Satya Doyle Byock, Quarterlife: The Search for Self in Early Adulthood

Each of Pflaumen’s guests had been selected, as it were, for his allegorical possibilities, and every dinner was presented as a morality play in which art and science, wealth and poverty, business and literature, sex and scholarship, vice and virtue, Judaism and Christianity, Stalinism and Trotskyism, all the antipodes of life, were personified and yet abstract. Tonight there was John Peterson, who stood for criticism and also for official Communism. There was Jim Berolzheimer, a bright young man in one of the great banking houses, who represented capitalism, and his wife who painted pictures and was going to have a baby, and was therefore both art and motherhood. There was Henry Slater, the publisher, very flirtatious, with a shock of prematurely white hair, who was sex, and his wife, an ash-blond woman with a straight bang, who kept a stable full of horses and was sport. There was a woman psychoanalyst who got herself up in a Medici gown and used a cigarette holder. There was a pretty English girl named Leslie who worked on Time. There was the young Jew, Martin Erdman, who did not drink. There was Pflaumen himself, who stood for trade marks and good living, and you, who stood for literature and the Fourth International. After dinner there might be others: a biologist and his wife, a matronly young woman who wore her hair in a coronet around her head and was active in the League of Women Shoppers, a Wall Street lawyer, a wine dealer, a statistician.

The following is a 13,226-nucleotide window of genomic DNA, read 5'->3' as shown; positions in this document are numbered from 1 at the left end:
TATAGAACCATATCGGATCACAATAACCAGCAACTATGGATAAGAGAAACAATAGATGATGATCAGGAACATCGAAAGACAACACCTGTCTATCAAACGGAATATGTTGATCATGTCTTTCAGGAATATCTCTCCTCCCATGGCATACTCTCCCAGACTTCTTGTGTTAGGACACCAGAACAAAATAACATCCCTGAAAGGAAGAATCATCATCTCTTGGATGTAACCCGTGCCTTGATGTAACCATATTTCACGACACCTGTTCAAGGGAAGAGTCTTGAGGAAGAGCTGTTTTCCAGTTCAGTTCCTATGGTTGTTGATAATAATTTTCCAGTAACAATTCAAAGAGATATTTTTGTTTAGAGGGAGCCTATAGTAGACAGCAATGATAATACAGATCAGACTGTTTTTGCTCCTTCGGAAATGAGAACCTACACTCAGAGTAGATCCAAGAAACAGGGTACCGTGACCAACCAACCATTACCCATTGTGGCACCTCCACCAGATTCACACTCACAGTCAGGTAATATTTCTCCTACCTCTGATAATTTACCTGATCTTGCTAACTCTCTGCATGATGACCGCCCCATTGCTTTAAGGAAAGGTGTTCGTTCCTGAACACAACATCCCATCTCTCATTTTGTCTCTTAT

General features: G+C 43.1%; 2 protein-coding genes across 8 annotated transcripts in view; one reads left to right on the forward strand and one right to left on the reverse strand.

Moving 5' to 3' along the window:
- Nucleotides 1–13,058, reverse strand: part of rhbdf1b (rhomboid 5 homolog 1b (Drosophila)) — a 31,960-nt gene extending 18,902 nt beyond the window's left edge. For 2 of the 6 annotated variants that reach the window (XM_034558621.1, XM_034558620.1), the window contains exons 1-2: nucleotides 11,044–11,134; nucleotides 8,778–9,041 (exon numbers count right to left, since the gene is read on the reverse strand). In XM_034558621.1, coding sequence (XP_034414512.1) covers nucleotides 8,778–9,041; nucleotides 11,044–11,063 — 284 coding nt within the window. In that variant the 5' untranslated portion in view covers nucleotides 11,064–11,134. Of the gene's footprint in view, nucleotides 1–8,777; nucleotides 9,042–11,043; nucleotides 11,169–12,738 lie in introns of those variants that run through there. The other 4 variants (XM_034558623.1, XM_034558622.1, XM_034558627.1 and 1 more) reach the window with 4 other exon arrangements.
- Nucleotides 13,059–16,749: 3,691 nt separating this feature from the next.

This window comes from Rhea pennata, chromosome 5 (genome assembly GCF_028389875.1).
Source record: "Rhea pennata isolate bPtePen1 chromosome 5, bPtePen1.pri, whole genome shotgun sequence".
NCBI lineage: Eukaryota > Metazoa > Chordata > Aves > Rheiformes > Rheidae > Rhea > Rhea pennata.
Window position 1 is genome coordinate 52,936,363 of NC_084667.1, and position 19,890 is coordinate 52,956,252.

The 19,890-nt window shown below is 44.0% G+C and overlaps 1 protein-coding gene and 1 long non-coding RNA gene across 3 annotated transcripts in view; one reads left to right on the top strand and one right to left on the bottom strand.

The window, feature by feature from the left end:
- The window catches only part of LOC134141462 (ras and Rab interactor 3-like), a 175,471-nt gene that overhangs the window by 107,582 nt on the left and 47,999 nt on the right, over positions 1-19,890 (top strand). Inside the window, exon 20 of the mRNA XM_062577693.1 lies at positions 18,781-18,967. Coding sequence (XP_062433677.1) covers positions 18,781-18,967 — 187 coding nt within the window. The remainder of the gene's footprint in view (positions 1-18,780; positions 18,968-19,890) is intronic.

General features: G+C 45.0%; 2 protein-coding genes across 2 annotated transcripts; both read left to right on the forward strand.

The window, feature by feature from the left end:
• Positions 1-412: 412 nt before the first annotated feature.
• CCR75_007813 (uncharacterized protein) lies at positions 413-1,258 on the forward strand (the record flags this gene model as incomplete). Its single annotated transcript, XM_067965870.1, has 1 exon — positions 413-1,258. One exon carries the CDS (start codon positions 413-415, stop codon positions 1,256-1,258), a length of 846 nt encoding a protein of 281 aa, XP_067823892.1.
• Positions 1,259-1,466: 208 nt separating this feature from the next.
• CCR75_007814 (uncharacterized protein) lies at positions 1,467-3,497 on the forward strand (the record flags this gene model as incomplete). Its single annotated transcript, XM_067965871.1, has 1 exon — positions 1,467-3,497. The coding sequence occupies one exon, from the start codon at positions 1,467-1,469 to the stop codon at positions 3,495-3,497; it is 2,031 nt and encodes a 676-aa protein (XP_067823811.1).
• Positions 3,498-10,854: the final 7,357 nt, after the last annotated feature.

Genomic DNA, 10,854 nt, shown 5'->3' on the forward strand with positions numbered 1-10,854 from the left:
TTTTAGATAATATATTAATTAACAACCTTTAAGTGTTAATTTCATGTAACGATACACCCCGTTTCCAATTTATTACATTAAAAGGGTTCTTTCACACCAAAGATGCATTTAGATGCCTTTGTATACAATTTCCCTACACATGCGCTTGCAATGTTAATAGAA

And here was the striking effect produced by Pflaumen’s dinners: you truly felt yourself turning into an abstraction of your beliefs and your circumstances. Contradictions you had known in yourself melted away; challenged by its opposite, your personality hardened into something unequivocal and defiant—your banners were flying. All the guests felt this. If you asserted your Trotskyism, your poverty, your sexual freedom, the expectant mother radiated her pregnancy, the banker basked in his reactionary convictions, and John Peterson forgot about Montaigne and grew pale as an El Greco saint in his defense of Spanish democracy. Everybody, for the moment, knew exactly who he was. Pflaumen had given you all your identity cards, just as a mother will assign personalities to each of her brood of children: Jack is hard-working and steady, Billy is a flash-in-the-pan, never can finish anything he starts. Mary is dreamy, Helen is practical. While it lasted, the feeling was delightful; and at the dinner table everyone was heady with a peculiar, almost lawless excitement, like dancers at a costume ball.